Encyclopedia of Clinical Neuropsychology

2018 Edition
| Editors: Jeffrey S. Kreutzer, John DeLuca, Bruce Caplan

Assessment of Motor Process Skills

  • Kelli Williams GaryEmail author
Reference work entry
DOI: https://doi.org/10.1007/978-3-319-57111-9_1794

Synonyms

AMPS

Description

The Assessment of Motor Process Skills (AMPS) is a standardized observational assessment widely used by occupational therapists to measure the quality of performance in activities of daily living (ADL) of persons across the age spectrum beginning at 2 years. Specifically, the AMPS tests functions that relate to purposeful, goal-oriented daily life tasks that a person wants, needs, and is expected to perform; it does not evaluate neuromuscular, biomechanical, cognitive, and psychosocial impairments (Fisher and Jones 2011). The current version of the assessment contains 110 calibrated ADL tasks that permit evaluation of 36 skills (16 motor, 20 process); AMPS-trained raters must observe two or more specific tasks in 10–20 min increments.

A multi-perspective approach is used to rate each task by observing various motor and process skills in terms of physical effort, efficiency, safety, and independence. The 16 motor skills reflect ability to use body positions,...

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References and Readings

  1. Doble, S. E., Fisk, J. D., Lewis, N., & Rockwood, K. (1999). Test-retest reliability of the assessment of motor and process skills. Occupational Therapy Journal of Research, 19, 203–215.CrossRefGoogle Scholar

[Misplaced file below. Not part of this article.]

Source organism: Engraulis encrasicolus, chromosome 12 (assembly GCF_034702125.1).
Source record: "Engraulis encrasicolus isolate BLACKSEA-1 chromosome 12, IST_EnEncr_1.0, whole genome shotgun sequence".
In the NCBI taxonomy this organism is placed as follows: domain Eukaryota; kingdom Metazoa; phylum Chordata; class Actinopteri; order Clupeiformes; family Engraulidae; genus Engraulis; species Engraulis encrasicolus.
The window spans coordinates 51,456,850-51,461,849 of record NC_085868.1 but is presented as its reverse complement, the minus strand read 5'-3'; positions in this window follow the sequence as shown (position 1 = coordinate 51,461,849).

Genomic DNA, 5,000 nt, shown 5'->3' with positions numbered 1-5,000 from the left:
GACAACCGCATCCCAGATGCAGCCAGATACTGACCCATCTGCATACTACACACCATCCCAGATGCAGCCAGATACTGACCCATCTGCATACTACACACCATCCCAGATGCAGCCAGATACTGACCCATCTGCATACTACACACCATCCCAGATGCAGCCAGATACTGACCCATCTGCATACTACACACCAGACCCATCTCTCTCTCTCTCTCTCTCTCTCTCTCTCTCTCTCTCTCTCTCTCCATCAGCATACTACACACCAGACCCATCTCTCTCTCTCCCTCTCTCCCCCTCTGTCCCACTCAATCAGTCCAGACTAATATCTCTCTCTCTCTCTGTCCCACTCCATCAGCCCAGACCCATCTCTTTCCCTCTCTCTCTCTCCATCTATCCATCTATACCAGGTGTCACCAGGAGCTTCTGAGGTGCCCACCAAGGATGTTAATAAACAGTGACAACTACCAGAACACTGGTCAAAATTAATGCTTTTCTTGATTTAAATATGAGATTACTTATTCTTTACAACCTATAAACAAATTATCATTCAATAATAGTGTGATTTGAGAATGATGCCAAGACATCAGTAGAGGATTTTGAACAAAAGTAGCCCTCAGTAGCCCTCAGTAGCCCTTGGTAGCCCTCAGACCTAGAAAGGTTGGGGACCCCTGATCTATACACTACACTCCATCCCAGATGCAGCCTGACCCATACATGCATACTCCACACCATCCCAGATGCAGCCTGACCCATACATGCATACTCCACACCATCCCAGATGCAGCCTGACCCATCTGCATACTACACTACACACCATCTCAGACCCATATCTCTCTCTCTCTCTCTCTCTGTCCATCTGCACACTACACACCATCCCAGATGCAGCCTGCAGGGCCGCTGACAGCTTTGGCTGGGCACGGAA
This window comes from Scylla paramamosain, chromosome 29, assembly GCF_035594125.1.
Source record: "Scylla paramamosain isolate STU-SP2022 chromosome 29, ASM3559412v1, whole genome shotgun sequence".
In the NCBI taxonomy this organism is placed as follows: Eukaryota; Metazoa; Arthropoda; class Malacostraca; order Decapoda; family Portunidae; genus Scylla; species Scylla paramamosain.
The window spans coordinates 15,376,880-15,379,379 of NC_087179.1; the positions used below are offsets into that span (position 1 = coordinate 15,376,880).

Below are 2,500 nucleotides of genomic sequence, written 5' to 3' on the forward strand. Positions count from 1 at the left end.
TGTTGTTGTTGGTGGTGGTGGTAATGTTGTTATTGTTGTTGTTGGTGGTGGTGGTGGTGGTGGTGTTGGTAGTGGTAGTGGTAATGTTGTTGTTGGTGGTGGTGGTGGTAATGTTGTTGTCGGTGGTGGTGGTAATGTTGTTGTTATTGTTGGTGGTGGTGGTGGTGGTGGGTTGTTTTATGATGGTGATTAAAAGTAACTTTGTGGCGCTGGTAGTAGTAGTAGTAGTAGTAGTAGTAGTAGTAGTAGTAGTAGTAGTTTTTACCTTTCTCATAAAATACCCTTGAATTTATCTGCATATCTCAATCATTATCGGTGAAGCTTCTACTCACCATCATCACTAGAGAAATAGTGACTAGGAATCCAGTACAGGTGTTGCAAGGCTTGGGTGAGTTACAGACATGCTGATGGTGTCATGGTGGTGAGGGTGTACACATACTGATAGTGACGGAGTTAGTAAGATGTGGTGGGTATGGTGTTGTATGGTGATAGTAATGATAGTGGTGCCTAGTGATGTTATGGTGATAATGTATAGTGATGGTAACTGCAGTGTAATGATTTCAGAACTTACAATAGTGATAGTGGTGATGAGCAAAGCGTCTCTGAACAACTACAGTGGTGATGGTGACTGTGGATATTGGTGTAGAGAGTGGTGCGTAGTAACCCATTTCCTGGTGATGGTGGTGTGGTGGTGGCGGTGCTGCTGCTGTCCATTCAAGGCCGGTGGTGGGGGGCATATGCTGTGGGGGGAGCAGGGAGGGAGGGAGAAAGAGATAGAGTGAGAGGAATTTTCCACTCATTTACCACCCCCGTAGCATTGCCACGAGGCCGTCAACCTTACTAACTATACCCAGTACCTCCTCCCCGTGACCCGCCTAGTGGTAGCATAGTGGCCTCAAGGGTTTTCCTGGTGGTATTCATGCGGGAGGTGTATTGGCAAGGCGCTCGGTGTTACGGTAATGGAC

2. Fisher, A. G. (2006). Assessment of motor and process skills. Vol. 1: Development, standardization, and administration manual (6th ed.). Fort Collins: Three Star Press.Google Scholar
  3. Fisher, A. G., & Bernspång, B. (2007). Response to: A critique of the Assessment of Motor and Process Skills (AMPS) in mental health practice. Mental Health Occupational Therapy, 12, 10–11.Google Scholar
  4. Fisher, A. G., & Jones, B. J. (2011). The assessment of motor and process skills (AMPS) (7th ed., rev., Vols. 1 & 2). Fort Collins: Three Star Press.Google Scholar
  5. Hitch, D. (2007). A reply from Danielle Hitch to the Fisher and Bernspång response to: A critique of the assessment of motor and process skills (AMPS) in mental health practice. Mental Health Occupational Therapy, 12, 14.Google Scholar
  6. Stauffer, L. M., Fisher, A. G., & Duran, L. (2000). ADL performance of black Americans and white Americans on the assessment of motor and process skills. American Journal of Occupational Therapy, 54, 607–613.PubMedCrossRefGoogle Scholar
  7. Wæhrens, E. E., & Fisher, A. G. (2007). Improving quality of ADL performance after rehabilitation among persons with acquired brain injury. Scandinavian Journal of Occupational Therapy, 14, 250–257.PubMedCrossRefGoogle Scholar

Copyright information

© Springer International Publishing AG, part of Springer Nature 2018

Authors and Affiliations

  1. 1.Department of Occupational TherapyVirginia Commonwealth UniversityRichmondUSA